Suggested materials: Gabled roofs can be covered with almost any type of material including asphalt composition shingles, cedar shakes, metal, and clay or concrete tiles.

However, if the roof also contains hips and valleys, it should either be shingled or roofed with metal shingles or standing seam to help prevent roof leaks.

Note: It is recommended to use at least a 10/12 pitch or 40° angle, for snowy regions.

Types of Gable Roofs

Side Gable: A side gable is a basic pitched roof. It has two equal panels pitched at an angle, meet at a ridge in the middle of a building. The triangle section can be left open for an open gable roof, or it can be enclosed for a boxed gable roof.

Crossed Gable: A crossed gable roof is two gable roof sections put together at a right angle. The two ridges are perpendicular to each other. Lengths, pitches, or heights may or may not differ from each other.

Cross-Gable Roof with Dormers covered by slate tiles
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It’s an excellent roof design for homes with separate wings. Use a cross gable to accent different areas of the home, such as the garage, porch, or dormers.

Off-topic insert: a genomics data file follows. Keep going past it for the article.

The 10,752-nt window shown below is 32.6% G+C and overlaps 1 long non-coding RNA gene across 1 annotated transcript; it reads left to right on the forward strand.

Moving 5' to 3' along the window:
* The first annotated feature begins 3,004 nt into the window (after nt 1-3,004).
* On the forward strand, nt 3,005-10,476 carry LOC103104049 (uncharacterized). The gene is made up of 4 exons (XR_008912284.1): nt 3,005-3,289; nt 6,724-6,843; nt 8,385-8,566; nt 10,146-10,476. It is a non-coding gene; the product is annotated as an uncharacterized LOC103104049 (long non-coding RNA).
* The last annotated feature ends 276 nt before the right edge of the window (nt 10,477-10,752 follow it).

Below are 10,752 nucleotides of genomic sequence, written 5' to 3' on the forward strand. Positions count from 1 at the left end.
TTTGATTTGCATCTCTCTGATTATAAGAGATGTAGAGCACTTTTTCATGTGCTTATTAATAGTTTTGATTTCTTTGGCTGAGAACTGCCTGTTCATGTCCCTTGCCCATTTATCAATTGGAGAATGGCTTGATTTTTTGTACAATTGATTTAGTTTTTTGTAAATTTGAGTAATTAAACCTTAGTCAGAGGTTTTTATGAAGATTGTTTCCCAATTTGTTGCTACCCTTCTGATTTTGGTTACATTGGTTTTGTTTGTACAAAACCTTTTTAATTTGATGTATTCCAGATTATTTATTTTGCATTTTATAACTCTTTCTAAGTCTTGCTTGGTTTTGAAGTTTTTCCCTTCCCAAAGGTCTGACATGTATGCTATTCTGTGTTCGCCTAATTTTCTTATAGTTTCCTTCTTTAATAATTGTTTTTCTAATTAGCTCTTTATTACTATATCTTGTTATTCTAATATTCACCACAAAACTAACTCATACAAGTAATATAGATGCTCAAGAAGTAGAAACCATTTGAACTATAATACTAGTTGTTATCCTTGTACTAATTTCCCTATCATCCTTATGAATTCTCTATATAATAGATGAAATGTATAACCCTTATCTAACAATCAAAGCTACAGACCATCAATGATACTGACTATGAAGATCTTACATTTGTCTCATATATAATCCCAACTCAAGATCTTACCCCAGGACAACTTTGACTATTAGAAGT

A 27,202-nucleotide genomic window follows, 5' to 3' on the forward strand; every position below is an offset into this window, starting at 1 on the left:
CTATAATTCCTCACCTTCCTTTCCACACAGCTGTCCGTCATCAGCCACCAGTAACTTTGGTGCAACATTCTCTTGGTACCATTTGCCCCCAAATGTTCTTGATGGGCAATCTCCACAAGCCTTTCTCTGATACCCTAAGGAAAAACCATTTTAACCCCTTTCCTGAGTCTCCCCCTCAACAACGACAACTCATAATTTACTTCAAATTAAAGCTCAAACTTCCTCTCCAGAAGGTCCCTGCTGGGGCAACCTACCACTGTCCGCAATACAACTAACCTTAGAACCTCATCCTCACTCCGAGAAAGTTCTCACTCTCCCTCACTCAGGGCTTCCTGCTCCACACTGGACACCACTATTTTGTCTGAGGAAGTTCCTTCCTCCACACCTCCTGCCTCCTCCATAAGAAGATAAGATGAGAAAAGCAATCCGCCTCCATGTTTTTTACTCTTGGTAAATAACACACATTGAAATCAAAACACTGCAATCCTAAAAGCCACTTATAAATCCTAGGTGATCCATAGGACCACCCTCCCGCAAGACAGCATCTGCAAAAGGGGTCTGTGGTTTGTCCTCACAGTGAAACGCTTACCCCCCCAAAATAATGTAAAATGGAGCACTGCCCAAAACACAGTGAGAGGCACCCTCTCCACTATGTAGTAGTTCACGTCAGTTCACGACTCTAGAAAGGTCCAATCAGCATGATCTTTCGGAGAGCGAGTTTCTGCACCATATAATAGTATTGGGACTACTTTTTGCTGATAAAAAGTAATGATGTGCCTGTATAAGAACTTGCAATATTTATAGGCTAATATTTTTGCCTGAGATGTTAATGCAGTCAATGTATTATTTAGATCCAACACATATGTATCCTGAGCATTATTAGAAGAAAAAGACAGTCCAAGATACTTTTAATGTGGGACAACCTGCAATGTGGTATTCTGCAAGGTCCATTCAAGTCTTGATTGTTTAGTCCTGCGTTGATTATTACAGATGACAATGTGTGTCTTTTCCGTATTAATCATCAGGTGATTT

It’s often seen in Cape Cod and Tudor styles houses.

Front Gable: A front gable roof is placed at the entrance of the house. This design is often seen in Colonial style houses.

Dutch Gable Roof: A Dutch gable is a hybrid of a gable and hip roof. A gable roof is placed at the top of a hip roof for more space and enhanced aesthetic appeal.

2. Hip Roof

Hip roof covered with steel shingles on a two story house with two porches

A hip roof has slopes on all four sides. The sides are all equal length and come together at the top to form a ridge.

Pros: Hip roofs are more stable than gable roofs. The inward slope of all four sides is what makes it sturdier and more durable.

They are excellent for both high wind and snowy areas. The slant of the roof allows snow to easily slide off with no standing water.

Hip roofs can offer extra living space with an addition of a dormer or a crow’s nest.

Note: For high wind areas, or strong storms, a pitch of 4/12-6/12 (18.5°-26.5° angle) is recommended.